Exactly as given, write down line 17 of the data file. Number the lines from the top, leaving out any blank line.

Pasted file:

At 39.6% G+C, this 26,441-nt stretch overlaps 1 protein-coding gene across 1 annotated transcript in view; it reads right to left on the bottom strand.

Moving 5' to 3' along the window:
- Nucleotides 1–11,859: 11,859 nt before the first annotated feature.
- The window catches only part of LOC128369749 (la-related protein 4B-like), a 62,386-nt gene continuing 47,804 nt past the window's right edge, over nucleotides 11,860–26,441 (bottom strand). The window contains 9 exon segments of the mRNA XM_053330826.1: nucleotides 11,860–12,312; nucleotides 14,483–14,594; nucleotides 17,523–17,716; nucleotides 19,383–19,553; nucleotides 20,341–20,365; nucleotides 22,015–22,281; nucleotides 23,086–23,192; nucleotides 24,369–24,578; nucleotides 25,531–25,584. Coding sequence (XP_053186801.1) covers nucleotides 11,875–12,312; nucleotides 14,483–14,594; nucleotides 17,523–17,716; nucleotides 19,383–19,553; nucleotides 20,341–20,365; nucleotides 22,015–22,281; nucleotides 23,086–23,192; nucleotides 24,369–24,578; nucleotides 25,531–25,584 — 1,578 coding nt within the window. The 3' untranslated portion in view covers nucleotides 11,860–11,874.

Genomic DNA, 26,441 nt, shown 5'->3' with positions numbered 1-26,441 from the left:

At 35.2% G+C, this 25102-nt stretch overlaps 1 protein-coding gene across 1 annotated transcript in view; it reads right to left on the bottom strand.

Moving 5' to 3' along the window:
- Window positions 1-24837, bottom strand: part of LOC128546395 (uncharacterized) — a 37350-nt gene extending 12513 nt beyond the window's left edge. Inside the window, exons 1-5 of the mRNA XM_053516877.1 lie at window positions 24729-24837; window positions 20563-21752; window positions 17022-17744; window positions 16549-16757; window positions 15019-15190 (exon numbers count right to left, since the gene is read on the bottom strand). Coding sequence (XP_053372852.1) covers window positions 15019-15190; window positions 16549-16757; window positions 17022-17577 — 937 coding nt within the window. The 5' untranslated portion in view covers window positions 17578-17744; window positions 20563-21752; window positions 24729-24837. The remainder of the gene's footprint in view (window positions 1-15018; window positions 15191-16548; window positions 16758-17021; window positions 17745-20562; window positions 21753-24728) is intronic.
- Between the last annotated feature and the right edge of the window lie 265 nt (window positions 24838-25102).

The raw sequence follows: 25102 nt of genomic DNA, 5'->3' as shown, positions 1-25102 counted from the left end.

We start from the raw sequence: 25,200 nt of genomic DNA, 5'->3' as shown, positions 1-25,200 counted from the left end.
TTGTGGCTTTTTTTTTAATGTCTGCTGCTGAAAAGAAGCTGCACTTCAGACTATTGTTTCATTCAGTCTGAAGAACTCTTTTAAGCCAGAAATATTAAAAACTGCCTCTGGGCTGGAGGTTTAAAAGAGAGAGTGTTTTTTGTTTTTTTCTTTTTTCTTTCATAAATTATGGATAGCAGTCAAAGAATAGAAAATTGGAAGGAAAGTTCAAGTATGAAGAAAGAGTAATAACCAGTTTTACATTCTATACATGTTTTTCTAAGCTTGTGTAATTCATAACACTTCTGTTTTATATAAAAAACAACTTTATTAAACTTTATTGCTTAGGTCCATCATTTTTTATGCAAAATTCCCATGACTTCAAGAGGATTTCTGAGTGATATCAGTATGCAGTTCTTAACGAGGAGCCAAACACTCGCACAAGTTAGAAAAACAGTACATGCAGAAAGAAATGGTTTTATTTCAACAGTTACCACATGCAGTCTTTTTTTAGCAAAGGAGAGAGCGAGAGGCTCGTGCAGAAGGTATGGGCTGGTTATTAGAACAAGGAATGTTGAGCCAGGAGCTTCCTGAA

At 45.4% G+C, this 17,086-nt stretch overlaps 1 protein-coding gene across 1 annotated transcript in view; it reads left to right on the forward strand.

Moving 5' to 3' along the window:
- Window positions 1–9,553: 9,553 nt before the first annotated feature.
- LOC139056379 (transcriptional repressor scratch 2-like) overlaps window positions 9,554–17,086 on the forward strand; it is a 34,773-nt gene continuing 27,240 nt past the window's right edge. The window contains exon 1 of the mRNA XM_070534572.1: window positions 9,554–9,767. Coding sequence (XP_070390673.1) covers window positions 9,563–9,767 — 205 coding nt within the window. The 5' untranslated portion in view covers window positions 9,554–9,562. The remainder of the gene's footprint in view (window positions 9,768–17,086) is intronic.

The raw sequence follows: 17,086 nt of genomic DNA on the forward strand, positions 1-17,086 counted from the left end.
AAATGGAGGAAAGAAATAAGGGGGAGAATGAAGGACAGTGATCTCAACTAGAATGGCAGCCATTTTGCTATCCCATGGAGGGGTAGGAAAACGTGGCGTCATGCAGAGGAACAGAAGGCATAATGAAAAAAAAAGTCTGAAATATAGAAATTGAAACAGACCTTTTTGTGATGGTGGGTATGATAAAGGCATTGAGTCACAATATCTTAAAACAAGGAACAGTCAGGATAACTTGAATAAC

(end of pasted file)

The raw sequence follows: 17,086 nt of genomic DNA on the forward strand, positions 1-17,086 counted from the left end.